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Spokane, Washington  Est. May 19, 1883
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Search continues for SCC student missing since Oct. 8

UPDATED: Wed., Oct. 16, 2019

Sara McNease, who also goes by Sara Gracelyn Vincent, was reported missing at about 5 p.m. Oct. 8, after she did not arrive home from attending her Running Start classes. (Courtesy)
Sara McNease, who also goes by Sara Gracelyn Vincent, was reported missing at about 5 p.m. Oct. 8, after she did not arrive home from attending her Running Start classes. (Courtesy)

More than a week has passed since 17-year-old Sara McNease went missing from a Spokane Community College parking lot, and police say they have no new leads.

“It feels like a bad dream that we should be woken up from anytime,” said Emily Vincent, McNease’s mother. She said her family continues to search.

McNease, who also goes by Sara Gracelyn Vincent, was reported missing at about 5 p.m. Oct. 8, after she did not arrive home from attending her Running Start classes.

She is 5-foot-6 and 200 pounds, with short, curly blonde hair and blue eyes. She was last seen wearing a dark blue sherpa jacket, black joggers, black-and-white slipper boots, a baby-pink cross-body purse, and a Canon camera backpack full of camera gear, according to Vincent.

“It’s eight and a half days now and nothing,” Vincent said.

Police are continuing to investigate, said Spokane Police Sgt. Terry Preuninger.

Any contact McNease had with other people, “no matter how trivial,” is important information and should be reported to Crime Check, Preuninger said.

The car McNease drove to school was found in the SCC parking lot the day she disappeared.

“They impounded her car today so they can get prints and DNA, and otherwise we have no leads,” Vincent said Wednesday afternoon.

“We’ve been handing out fliers everywhere and anywhere we can,” Vincent said. “We’re trying not to be frantic.”

The Vincent family is very close and stays in constant communication, she said.

“There’s just nothing, no phone calls, no text messages, no emails, nothing,” Vincent said. “My daughter has never gone 48 hours without contacting me.”

While most of the time McNease functions like a typical 17-year-old, medical conditions can cause her to handle traumatic situations differently.

She is on the autism spectrum, has a bipolar diagnosis and suffers from PTSD, Vincent said.

“She functions very high until it’s an emotional aspect, and then she functions at 12 or 13 years old,” Vincent said.

The day after her daughter went missing, Vincent plastered every gas station, coffee hut and convenience store from the state line to Spokane Valley with “missing” posters.

Vincent said her husband stayed home that first day on the “off chance” that McNease had run away, but would come home.

However, Vincent and her husband said they do not believe McNease showed signs she wanted to run away, and was constantly making future plans with her family and friends.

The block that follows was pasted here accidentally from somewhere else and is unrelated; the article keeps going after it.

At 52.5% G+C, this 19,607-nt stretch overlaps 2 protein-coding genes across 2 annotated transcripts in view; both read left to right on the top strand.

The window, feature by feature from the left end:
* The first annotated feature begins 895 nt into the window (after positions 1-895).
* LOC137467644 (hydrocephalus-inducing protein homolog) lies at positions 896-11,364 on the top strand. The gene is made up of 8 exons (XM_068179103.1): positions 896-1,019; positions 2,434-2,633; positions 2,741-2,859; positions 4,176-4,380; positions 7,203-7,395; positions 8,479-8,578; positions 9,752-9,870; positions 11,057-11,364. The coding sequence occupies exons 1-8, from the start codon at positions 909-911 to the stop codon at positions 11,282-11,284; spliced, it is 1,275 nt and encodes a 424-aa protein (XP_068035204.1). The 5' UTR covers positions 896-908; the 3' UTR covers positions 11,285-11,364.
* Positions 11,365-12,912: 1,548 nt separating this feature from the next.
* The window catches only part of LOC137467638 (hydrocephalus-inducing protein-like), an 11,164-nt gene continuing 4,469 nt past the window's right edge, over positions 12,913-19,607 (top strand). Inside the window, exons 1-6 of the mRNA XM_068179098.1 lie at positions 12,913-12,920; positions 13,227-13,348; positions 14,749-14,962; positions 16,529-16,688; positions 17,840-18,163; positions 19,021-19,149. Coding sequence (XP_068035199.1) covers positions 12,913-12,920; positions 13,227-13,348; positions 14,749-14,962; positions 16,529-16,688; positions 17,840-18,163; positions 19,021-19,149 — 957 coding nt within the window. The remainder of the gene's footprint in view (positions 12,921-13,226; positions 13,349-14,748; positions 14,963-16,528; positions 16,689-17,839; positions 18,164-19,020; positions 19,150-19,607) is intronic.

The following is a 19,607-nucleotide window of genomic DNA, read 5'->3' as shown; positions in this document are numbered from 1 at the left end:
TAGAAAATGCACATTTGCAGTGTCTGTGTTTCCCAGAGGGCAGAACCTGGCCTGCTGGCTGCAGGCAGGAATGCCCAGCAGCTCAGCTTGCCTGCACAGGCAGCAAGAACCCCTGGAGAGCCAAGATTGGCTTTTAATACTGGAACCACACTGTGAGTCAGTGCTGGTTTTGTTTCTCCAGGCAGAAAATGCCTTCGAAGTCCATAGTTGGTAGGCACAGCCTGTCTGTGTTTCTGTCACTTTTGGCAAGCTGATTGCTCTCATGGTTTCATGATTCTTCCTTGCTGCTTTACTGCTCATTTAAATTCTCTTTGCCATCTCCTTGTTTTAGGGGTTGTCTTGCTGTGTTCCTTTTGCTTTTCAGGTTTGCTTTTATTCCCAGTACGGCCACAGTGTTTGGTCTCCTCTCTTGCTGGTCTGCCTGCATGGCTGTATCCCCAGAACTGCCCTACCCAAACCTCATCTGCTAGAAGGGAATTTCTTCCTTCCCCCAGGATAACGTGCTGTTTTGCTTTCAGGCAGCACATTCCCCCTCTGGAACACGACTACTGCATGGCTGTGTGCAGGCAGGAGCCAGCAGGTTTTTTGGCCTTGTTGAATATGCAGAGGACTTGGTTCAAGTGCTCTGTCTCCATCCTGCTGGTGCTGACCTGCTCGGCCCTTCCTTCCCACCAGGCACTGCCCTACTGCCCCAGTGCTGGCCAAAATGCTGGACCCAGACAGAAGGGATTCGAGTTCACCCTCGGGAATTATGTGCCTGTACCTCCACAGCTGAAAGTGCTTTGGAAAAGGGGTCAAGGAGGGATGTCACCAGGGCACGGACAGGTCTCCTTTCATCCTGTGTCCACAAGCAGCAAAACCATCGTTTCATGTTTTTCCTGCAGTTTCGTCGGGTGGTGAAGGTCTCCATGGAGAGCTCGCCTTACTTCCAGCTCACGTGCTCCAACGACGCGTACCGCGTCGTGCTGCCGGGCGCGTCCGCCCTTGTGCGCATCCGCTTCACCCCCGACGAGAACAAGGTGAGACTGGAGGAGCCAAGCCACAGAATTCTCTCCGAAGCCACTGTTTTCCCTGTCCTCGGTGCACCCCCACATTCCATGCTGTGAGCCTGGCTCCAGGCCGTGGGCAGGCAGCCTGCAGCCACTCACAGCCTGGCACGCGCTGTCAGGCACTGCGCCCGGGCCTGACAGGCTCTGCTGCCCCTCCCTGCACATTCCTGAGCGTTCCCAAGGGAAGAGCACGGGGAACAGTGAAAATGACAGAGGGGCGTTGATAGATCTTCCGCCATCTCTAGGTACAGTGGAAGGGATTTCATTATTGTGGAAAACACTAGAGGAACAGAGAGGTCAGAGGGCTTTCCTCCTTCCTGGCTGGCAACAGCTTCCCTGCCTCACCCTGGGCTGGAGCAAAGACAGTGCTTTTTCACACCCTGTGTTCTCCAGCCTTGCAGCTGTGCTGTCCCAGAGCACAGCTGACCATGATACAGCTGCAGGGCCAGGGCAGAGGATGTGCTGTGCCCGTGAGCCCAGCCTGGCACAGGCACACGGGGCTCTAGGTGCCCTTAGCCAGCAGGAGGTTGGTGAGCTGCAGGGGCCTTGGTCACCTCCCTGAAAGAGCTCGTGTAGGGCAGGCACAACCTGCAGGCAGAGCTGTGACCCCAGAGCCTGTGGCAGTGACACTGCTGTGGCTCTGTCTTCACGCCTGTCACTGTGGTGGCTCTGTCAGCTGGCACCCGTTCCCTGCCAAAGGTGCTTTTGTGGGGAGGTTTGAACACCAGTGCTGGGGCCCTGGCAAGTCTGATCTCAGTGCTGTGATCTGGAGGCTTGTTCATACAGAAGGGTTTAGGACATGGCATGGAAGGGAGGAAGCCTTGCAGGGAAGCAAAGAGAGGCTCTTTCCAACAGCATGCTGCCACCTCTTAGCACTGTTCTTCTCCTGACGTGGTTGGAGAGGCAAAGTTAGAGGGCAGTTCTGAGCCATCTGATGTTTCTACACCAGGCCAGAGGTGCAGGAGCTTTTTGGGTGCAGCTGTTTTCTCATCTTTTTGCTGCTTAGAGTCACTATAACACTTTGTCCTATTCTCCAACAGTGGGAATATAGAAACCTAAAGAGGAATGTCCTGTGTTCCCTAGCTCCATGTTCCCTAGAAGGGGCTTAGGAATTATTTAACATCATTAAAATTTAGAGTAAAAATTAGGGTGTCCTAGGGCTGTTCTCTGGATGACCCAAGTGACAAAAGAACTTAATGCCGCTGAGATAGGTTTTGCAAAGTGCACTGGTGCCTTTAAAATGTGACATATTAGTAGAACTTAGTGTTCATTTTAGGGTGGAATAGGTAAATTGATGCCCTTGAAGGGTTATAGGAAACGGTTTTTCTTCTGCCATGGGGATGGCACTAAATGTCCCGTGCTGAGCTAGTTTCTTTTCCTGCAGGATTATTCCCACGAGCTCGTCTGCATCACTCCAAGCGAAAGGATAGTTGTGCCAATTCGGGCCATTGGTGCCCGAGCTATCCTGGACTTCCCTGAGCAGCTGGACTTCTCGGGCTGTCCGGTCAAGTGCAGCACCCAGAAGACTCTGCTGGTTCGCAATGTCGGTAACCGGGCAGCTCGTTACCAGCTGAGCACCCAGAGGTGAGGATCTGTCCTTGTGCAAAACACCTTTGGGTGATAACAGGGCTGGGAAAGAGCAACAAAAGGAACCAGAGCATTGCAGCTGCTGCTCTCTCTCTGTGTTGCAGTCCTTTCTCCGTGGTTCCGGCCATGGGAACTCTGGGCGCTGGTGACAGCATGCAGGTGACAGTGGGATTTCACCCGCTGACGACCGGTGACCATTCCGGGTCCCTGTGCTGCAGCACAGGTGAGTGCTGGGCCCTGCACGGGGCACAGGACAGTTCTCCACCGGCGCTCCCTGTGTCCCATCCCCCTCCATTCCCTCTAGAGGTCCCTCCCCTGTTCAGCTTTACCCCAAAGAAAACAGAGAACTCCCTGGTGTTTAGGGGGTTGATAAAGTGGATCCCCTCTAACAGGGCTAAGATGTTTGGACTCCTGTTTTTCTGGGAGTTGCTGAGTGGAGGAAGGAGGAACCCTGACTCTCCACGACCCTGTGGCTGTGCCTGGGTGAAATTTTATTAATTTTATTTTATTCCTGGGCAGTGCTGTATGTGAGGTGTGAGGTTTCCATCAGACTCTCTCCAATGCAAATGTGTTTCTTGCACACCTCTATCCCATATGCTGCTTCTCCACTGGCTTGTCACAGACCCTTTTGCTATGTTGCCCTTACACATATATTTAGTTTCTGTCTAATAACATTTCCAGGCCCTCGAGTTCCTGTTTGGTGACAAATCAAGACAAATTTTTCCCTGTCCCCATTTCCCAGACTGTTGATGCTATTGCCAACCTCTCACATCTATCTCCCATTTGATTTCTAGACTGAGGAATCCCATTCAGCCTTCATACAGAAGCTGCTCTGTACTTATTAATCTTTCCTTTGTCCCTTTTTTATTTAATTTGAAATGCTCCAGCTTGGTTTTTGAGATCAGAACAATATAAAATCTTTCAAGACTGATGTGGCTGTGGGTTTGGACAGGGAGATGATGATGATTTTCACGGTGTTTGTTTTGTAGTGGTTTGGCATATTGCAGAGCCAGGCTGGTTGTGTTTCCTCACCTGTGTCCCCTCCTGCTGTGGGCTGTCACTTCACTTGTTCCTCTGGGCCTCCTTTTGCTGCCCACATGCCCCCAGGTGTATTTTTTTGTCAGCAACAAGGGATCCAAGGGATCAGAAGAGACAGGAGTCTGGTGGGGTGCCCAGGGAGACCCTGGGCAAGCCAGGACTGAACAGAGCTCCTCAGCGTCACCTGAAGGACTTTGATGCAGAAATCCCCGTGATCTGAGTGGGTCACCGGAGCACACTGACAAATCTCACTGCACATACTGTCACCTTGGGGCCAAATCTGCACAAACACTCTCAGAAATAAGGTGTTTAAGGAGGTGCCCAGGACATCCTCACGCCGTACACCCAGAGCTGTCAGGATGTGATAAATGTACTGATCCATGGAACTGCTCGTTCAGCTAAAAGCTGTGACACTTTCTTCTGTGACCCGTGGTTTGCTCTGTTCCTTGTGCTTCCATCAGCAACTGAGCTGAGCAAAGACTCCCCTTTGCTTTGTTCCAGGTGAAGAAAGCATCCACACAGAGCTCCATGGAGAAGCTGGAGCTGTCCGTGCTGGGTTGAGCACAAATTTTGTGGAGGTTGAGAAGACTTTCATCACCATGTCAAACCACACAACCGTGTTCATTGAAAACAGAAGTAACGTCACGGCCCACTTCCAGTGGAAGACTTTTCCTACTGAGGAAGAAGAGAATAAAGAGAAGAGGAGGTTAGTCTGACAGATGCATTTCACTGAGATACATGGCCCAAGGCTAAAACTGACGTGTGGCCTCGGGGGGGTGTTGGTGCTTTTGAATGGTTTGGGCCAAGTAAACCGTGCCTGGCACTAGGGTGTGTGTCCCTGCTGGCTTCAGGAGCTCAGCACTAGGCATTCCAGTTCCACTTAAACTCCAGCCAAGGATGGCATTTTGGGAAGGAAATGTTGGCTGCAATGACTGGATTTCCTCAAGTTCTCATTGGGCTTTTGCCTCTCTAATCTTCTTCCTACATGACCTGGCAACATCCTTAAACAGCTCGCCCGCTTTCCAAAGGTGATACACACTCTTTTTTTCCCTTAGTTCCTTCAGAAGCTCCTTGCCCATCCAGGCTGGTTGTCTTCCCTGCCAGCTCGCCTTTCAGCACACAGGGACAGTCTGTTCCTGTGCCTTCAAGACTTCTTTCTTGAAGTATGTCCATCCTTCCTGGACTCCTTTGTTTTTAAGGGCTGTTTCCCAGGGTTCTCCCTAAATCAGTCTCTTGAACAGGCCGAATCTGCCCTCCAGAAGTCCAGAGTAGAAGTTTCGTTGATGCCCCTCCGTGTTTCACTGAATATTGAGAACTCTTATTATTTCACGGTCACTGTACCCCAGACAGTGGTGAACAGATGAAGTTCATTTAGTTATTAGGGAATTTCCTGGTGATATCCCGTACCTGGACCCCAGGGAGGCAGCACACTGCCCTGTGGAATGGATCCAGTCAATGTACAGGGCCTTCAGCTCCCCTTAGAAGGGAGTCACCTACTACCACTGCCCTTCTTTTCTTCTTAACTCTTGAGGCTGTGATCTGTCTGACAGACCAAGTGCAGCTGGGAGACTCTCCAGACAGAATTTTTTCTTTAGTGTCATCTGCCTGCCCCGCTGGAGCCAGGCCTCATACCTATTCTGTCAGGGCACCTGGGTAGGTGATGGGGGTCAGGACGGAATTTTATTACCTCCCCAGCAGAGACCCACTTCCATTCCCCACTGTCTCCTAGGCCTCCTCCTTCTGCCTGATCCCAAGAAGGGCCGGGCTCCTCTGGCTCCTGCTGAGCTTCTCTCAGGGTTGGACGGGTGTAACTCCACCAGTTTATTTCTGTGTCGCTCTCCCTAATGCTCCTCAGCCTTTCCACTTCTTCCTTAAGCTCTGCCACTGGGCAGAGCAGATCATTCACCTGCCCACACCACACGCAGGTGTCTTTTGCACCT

The family hired a private investigator on Oct. 10 to get ahead on the investigation, Vincent said.

Both the family and investigators say their “hands are tied” while evidence is processed, Vincent said.

McNease called her mother when she arrived at the SCC campus at about 8 a.m. on Oct. 8 but then did not make it to her first class..

When police located McNease’s car that evening, the keys were on the seat, the car was locked, and her phone was reset to factory settings.

The tablet that McNease left at home was also reset to factory settings, and police have both devices as evidence, Vincent said.

Her backpack was left behind, along with a note that said the teenager had gone to Idaho with her boyfriend.

Family and friends say McNease did not have a boyfriend and would not have hidden something like that from them.

The note, which was not written in McNease’s handwriting, was signed with McNease’s legal name, not Sara Gracelyn Vincent, the name she has used for years, Vincent said.

“I’m trying not to go to the very dark spot,” said Vincent.

With no new leads in the case, Vincent continues to pass out fliers, reach out to advocacy groups and use social media to look for her daughter.

She created a Facebook page called Find Sara Vincent to share updates and information. The page has more than 800 members, and people from California to Texas and beyond have posted in support of the Vincent family.

Vincent does not think her daughter remains in the area.

“Her hair stands out in the crowd, everybody notices that,” Vincent said. “It’d be really hard in the Spokane region to go somewhere and not have someone go ‘Oh my god, is that the girl?’ ”

As time progresses, Vincent continues to work toward her daughter’s safe return.

“Our goal is just to get my daughter home,” Vincent said. “We miss her and don’t care what the circumstances are that she left under. We just want her home.”

Anyone with information can use the names Sara McNease or Sara Vincent and should call Crime Check at (509) 456-2233.

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